Guest Column Paidamoyo Muzulu
FRENCH West Indian political philosopher and revolutionary, Frantz Fanon made an interesting observation in his book, The Wretched of the Earth that those who took over leadership were envious of the white man and would like to behave the same.
It is a theme that overlaps into many of his works, which in a way, can help us understand a problem that has stalked post independent Africa and, in some cases, continues up to this day: big man politics and mimicry of past oppressors.
It has not gone unnoticed that President Emmerson Mnangagwa is imitating former President Robert Mugabe in many respects and, in others, he is so excelling
that he is outdoing his god father. This can be seen in having a bloated Cabinet, suppression of demonstrations, penchant for luxury travel and having a
controlling spouse who loves the media and publicity.
Mnangagwa appears to have “learnt nothing and forgotten nothing” about the manner he conducts his politics. Like Mugabe, Mnangagwa makes serious policy
pronouncements at political rallies, taking everyone by surprise and would rather consolidate power to himself despite a commitment to devolution.
Mnangagwa on Friday July 19, was at his populist best, speaking to the Zanu PF women’s league at the party’s national headquarters in Harare. He announced a
serious government policy position to a partisan crowd, promising to steer the second amendment to the 2013 Constitution.
He told the party’s women leadership that he would push for the extension of the women’s parliamentary quota system by a further 10 years through a
This would be a minor, but significant amendment by substituting the word “two” and replacing it with “four” in Section 124(1)(b) which reads: “For the life of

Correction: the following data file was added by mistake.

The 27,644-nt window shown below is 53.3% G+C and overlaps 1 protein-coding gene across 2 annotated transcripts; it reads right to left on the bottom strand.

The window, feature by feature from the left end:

the first two Parliaments after the effective date, (there will be) an additional 60 women members — six from each of the provinces into which Zimbabwe is
divided, elected through a system of proportional representation based on the votes cast for candidates representing political parties in a general election
for constituency members in the provinces.”
This is only about 30 to 35 Zanu PF women leaders, if one considers how the seats have been distributed in the first two Parliaments post the 2013
Constitution. This is a simple ploy to hoodwink women to back him both in the party and nationally.
If Mnangagwa is a reformist and wants 50/50 gender parity like he claims, why can’t he simply amend the electoral system from the Westminister’s “first-past-
the-post” to 100% proportional representation, with a “zebra clause” as is the current set up in the Senate? This, in one swoop, would give the country 50/50
gender parity in Parliament, not the expected trickle down and the prevailing tokenism representation.
In the run-up to the February 2013 constitutional referendum, both Zanu PF and the opposition MDC formations traversed the length and breadth of Zimbabwe
campaigning for the new supreme law that, among other things, promised devolution of power.